1) The term [itex]X^\mu[/itex] must be real for consistency (every other term in L is real, and L must be real). However, it is not obvious at all that this term actually is real, and whenever I try to test it I end up in logical circles. In the end you can show that it must be real if the EL equations are satisfied, but it seems a little lacking as far as a proof goes. *edit* see below where I show that [itex]X^\mu[/itex] is NOT real, but its derivative is

    2) Usually you can drop total derivatives from the lagrangian, since they end up as surface terms in the action. However there are certain situations in which this can't be done, most notably when the term doesn't vanish at infinity (or doesn't vanish fast enough). Since we're dealing with Higgs fields here, which are scalar fields with a non-zero expectation value, I have no real confidence in my decision to drop that term. On the other hand though I can't see a good reason NOT to drop it, take a look at it expanded!
    [itex]X^\mu \equiv \phi^\dagger \partial^\mu\phi - ig_1B^\mu|\phi|^2 - ig_2\phi^\dagger W^\mu\phi[/itex]
    Surely the B/W potentials fall off rapidly at infinity, and the vacuum expectation value of the 4-derivative of the Higgs field is 0! So I'm not sure how to approach this rigorously but it appears to me that this total derivative term can be removed from the Lagrangian safely..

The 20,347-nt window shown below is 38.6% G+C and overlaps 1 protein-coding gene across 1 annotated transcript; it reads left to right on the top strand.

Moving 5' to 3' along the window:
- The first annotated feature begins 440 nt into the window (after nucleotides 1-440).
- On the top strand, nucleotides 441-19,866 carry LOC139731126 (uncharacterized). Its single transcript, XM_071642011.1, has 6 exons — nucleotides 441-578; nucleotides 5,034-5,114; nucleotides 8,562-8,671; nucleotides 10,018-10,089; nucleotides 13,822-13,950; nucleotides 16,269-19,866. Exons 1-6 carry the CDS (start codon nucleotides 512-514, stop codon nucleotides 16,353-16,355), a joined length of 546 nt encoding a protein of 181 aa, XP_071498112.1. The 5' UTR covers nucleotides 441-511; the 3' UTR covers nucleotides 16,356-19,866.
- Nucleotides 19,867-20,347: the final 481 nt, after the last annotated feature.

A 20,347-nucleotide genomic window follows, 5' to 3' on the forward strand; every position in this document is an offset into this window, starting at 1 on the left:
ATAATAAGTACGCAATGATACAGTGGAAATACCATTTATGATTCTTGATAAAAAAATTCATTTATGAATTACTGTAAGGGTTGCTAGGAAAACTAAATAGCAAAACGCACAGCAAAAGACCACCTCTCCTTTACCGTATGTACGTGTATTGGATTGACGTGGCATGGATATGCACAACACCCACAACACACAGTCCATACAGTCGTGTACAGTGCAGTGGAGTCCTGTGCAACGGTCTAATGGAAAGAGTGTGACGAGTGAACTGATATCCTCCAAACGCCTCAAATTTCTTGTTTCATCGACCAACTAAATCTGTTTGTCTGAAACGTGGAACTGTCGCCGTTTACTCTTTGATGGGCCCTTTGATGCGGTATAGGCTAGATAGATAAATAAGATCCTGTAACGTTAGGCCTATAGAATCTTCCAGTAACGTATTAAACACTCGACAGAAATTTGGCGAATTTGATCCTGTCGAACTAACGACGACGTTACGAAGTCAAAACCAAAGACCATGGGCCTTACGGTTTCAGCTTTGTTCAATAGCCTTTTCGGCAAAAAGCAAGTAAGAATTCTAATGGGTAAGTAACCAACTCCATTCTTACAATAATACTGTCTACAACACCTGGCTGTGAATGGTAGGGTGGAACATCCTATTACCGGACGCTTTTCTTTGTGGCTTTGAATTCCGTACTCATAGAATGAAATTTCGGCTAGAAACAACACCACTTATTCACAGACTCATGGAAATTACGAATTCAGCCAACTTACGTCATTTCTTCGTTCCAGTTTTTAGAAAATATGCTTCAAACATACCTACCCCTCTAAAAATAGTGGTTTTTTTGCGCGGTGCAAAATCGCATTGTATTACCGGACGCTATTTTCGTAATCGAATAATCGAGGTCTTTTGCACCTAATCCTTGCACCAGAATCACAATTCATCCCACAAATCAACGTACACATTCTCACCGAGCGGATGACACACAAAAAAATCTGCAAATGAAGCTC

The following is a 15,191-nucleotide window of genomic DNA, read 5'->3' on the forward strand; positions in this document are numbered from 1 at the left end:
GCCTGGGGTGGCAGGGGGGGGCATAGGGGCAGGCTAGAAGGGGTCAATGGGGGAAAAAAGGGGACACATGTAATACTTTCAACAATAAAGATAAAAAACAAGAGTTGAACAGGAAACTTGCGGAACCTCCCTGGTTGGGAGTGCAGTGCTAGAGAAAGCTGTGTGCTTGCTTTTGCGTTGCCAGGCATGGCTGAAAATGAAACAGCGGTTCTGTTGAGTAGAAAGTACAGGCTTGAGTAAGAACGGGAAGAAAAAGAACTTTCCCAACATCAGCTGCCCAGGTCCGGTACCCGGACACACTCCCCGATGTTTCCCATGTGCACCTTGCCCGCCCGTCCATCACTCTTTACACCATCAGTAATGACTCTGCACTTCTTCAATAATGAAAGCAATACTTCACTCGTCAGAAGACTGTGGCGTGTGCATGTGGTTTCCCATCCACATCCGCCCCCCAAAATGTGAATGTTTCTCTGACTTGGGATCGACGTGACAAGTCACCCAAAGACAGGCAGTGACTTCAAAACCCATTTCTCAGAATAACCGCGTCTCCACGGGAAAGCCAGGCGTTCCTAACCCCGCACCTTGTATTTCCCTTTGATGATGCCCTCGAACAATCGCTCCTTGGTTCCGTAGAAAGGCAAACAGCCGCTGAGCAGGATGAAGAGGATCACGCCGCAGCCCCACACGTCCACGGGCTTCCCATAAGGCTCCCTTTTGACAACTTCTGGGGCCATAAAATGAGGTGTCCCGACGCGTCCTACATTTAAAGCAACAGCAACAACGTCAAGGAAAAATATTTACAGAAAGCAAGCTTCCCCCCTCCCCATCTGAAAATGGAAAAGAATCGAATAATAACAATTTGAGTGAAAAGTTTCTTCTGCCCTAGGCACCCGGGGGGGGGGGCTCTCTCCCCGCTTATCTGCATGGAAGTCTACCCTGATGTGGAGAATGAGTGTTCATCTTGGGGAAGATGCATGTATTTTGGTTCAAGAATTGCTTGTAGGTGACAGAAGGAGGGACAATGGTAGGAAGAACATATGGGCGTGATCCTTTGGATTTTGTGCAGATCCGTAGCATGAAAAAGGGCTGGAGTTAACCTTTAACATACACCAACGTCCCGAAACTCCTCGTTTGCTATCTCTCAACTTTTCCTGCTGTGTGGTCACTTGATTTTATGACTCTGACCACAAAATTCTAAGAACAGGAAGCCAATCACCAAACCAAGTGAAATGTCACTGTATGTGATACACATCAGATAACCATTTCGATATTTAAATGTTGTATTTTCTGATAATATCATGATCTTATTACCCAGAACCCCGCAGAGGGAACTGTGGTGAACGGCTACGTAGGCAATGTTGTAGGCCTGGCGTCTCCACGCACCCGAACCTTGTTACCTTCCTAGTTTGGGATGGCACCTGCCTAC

On the other hand, I was able to show that:
    [itex]\partial_\mu X^\mu = \dfrac{1}{2}\partial_\mu\partial^\mu|\phi|^2[/itex]
    so that even IF you can't drop this term, the Higgs field is STILL decoupled from the EW fields! So the only issue I really have with what I've done is substituting the EL equations back into the Lagrangian
     
    Last edited: Dec 2, 2013
  5. Dec 2, 2013 #4

    Avodyne

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    Science Advisor

    If you substitute all the equations of motion back into the lagrangian, you just get a constant. There is no physical or mathematical insight to be gained by just substituting back some of them.
     
  6. Dec 2, 2013 #5
    Hmm so you CANT plug the EL equations into the Lagrangian.. Is there a simple proof for why this is? It's far from obvious to me, but you're right: every specific example I could think of results in a lagrangian that is entirely constants and total derivatives.

    It does make some sense though, if you take the EL equations as postulates the lagrangian loses all predictive power!
     
  7. Dec 3, 2013 #6
    The EL equations only apply to real particles. They do not apply to virtual particles. In fact, that's the defining difference between a real particle and a virtual particle.
     
  8. Dec 3, 2013 #7

    ChrisVer

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    Gold Member

    EL equations are those equations that minimizes your action variations.
    What would that imply for the Lagrangian?
    That if you put them back you will have to make it constant or maybe a total derivative, so its action would be the same thing under variation and trivially you'd get that dS=0
    I guess that's why you can't plug them in...you'll get nothing out of it

    An analogous example (of course it's only slightly the same) is like finding a solution of a differential equation, and then plugging it in the same equation expecting to find something... you'd get a trivial result...
     
    Last edited: Dec 3, 2013